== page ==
There was some betting about whether Keys would finish up in over or under a certain time, so some of her detractors may have been angry at losing some money. Her slow-and-steady version lasted 2 minutes and 40 seconds, more than a minute longer than the 1:34 quickie that Kelly Clarkson turned in at the Super Bowl last year. Even Aguilera, with all her vocal gymnastics, had come in a few seconds shy of two minutes.

"I think I have time for a quick three mile jog before the game starts," tweeted Los Angeles Times writer Joe Flint as Keys' anthem was drawn out.

"Alicia Keys is still on the field with piano," Steve Martin wisecracked on Twitter after the game got underway.

Some Yahoo! commenters had similar concerns with the pace and length. "I liked it, but she was supposed to be pumping them up, not making a lullaby," wrote one user. Another reader, reacting to Yahoo!'s praise: "'Soulful,' yeah—we all almost died waiting for the song to end. How in the world do you take a 2 minute song and turn it into 8 minutes? No one could sing along with her"—another criticism that raises the controversy of whether the anthem is meant to be a sing-along or a solo performance piece. A different reader spoke for many in saying: "Tradition should be honored by singing the song in the upbeat style of an anthem—not a funeral dirge."

It's truly a no-win proposition if some performers get accused of making the anthem too giddy and fun, and then Keys gets knocked for playing it for solemnity.

Some pundits felt Keys picked the correct way to go right after the sobering sight of a children's chorus from Newtown, accompanying Jennifer Hudson on "America the Beautiful."

Chicago Tribune critic Greg Kot compared Keys' arrangement to a famous reading of the song that Marvin Gaye did at the NBA All-Star Game in 1983.

"Seated at a white grand piano, Keys offered a blues and jazz-tinged version of the technically demanding song," wrote Kot. "Like Gaye, she made the song seem fragile, even poignant, the intimacy undercutting any threat of the showboating that sank Christina Aguilera’s interpretation two years ago. There are many ways to perform the anthem – Kelly Clarkson belted out a concise, fat-free version in 1:34 at last year’s Super Bowl. But Keys certainly delivered one of the best of recent vintage. Its tone was appropriate given what preceded it..."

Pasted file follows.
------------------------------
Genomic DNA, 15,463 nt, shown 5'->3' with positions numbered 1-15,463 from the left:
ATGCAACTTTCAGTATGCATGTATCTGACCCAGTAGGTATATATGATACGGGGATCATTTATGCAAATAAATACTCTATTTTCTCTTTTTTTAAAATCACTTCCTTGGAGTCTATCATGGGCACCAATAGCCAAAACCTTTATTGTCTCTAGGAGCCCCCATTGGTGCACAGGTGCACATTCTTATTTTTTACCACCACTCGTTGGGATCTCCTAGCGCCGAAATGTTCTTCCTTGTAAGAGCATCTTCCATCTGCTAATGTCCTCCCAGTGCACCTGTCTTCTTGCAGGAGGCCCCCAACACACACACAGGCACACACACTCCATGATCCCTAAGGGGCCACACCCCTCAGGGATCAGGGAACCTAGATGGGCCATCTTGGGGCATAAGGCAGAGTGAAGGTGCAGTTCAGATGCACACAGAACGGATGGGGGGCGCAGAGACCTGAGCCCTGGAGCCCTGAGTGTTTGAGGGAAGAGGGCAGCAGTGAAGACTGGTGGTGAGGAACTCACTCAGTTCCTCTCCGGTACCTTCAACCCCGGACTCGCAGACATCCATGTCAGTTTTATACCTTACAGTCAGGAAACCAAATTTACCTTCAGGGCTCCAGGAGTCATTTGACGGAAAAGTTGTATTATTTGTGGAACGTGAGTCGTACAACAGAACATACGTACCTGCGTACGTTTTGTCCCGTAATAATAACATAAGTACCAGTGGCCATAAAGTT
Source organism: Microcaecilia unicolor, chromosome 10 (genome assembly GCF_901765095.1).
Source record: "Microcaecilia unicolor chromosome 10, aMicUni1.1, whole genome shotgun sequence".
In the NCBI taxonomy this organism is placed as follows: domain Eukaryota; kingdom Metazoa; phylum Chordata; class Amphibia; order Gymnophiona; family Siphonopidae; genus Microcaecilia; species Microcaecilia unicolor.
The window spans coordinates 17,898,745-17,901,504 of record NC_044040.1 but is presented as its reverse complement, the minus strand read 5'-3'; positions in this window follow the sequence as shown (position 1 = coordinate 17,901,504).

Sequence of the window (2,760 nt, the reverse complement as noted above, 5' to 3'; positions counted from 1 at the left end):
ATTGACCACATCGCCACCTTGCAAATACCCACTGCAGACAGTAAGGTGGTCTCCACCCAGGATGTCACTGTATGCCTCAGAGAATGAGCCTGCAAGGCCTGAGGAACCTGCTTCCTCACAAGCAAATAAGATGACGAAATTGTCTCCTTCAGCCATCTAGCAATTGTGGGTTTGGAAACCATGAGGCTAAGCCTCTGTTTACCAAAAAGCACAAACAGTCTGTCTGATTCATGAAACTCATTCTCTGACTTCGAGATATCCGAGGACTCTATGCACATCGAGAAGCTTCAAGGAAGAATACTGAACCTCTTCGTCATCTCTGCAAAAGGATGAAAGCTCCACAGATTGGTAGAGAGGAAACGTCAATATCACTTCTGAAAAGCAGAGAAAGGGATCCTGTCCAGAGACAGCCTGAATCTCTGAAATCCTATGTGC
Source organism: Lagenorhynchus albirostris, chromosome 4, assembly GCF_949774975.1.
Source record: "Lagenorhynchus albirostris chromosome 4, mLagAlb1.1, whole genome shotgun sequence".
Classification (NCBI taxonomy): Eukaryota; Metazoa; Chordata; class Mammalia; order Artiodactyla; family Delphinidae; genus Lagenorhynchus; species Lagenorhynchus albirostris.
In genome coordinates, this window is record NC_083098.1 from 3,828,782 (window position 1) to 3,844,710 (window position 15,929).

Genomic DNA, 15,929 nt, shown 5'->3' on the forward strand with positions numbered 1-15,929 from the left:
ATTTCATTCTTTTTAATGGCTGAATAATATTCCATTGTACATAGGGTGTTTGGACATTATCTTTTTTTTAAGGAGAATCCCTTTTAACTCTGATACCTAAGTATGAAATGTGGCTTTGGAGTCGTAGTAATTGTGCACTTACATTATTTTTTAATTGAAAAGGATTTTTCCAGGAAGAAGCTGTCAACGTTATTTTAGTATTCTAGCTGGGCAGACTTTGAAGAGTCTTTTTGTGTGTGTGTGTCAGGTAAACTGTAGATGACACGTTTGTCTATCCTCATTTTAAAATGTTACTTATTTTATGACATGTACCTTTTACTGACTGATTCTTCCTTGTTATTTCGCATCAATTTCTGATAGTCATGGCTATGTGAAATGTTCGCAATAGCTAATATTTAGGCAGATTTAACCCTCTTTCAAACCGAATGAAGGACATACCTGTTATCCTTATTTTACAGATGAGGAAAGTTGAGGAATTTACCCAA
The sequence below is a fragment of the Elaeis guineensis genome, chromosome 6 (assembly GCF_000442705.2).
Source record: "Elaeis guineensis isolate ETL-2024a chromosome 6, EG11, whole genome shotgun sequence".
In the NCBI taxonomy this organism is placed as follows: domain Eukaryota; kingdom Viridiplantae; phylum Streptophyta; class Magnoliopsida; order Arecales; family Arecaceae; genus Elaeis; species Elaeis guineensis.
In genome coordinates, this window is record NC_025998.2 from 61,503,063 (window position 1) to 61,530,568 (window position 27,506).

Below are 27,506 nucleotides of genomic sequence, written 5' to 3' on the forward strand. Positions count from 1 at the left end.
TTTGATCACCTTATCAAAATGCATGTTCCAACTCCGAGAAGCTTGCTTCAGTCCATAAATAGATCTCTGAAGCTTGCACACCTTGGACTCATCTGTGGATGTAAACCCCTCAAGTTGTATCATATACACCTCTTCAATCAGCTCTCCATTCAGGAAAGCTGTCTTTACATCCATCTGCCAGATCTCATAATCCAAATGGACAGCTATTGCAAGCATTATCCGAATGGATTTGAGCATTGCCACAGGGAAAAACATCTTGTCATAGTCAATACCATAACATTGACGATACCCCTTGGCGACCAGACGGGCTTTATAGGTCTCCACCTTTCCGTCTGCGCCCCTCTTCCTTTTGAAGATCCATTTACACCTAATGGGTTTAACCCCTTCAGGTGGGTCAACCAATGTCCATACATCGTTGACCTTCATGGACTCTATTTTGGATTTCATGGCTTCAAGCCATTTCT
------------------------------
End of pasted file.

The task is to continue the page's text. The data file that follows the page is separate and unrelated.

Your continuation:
But do we want "interpretation" of the tune, or fidelity? And if so, faithfulness to what? "Why can't these singers just sing our national anthem as it is supposed to be sung," a Yahoo! reader commented, "the way it was written by Francis Scott Key!"

Naturally, others were quick to chime in and note that Scott Key had nothing to do with the melody that Keys supposedly took undue license with. "To all the idiots....the Star Spangled Banner is a POEM....NOT a song," wrote a commenter. "The melody that we all know is from an old Irish drinking song. Mr. Scott Key is rolling in his grave because some jackass decided to ruin his work by putting in some impossibly high notes and bad meter."

Now, that's a very minority opinion that can only be whispered in polite society, if uttered at all: that the anthem is such an unwieldy combination of unrelated words and music that it is a punishment, not a gift, for singers, especially faithful ones. But don't get caught saying that, lest you get locked in a cell where Scott Stapp's version from a 2005 NASCAR championship is playing in endless rotation.

One man's travesty is another man's triumph, so one of the highly original versions we're most partial to, the arrangement performed by Josh Groban and Flea (!) in 2010, shows up on Billboard magazine's list of "the 10 worst national anthem performances ever."

What would Francis Scott Key say if he could hear all these contemporary versions? Probably this: "Dudes, why'd you cut my second, third, and fourth versions?" If you didn't like Keys' drawn-out version, count your blessings that no one is doing it the true Scott Key way.